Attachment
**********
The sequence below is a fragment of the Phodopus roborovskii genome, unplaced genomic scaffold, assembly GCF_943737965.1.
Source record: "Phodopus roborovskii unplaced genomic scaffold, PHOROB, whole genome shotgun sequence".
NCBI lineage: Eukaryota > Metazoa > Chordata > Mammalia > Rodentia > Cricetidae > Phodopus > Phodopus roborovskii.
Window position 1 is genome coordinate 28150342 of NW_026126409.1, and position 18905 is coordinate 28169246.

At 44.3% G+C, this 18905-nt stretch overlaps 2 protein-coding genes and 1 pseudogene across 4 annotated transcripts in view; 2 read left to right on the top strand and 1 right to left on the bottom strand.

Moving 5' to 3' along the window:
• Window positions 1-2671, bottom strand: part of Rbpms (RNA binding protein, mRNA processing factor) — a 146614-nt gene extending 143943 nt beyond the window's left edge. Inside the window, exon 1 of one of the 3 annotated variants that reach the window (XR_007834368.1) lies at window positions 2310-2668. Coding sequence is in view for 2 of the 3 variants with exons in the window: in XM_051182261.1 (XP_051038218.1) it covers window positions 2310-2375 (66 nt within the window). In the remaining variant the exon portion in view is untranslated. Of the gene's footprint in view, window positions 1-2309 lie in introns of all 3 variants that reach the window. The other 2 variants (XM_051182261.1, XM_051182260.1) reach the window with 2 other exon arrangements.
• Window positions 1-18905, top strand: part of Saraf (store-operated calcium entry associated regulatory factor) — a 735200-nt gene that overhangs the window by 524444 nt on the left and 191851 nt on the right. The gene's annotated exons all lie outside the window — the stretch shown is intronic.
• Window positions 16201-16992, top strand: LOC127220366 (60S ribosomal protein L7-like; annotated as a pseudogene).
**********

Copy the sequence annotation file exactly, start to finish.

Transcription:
The sequence below is a fragment of the Phodopus roborovskii genome, unplaced genomic scaffold, assembly GCF_943737965.1.
Source record: "Phodopus roborovskii unplaced genomic scaffold, PHOROB, whole genome shotgun sequence".
NCBI lineage: Eukaryota > Metazoa > Chordata > Mammalia > Rodentia > Cricetidae > Phodopus > Phodopus roborovskii.
Window position 1 is genome coordinate 28150342 of NW_026126409.1, and position 18905 is coordinate 28169246.

At 44.3% G+C, this 18905-nt stretch overlaps 2 protein-coding genes and 1 pseudogene across 4 annotated transcripts in view; 2 read left to right on the top strand and 1 right to left on the bottom strand.

Moving 5' to 3' along the window:
• Window positions 1-2671, bottom strand: part of Rbpms (RNA binding protein, mRNA processing factor) — a 146614-nt gene extending 143943 nt beyond the window's left edge. Inside the window, exon 1 of one of the 3 annotated variants that reach the window (XR_007834368.1) lies at window positions 2310-2668. Coding sequence is in view for 2 of the 3 variants with exons in the window: in XM_051182261.1 (XP_051038218.1) it covers window positions 2310-2375 (66 nt within the window). In the remaining variant the exon portion in view is untranslated. Of the gene's footprint in view, window positions 1-2309 lie in introns of all 3 variants that reach the window. The other 2 variants (XM_051182261.1, XM_051182260.1) reach the window with 2 other exon arrangements.
• Window positions 1-18905, top strand: part of Saraf (store-operated calcium entry associated regulatory factor) — a 735200-nt gene that overhangs the window by 524444 nt on the left and 191851 nt on the right. The gene's annotated exons all lie outside the window — the stretch shown is intronic.
• Window positions 16201-16992, top strand: LOC127220366 (60S ribosomal protein L7-like; annotated as a pseudogene).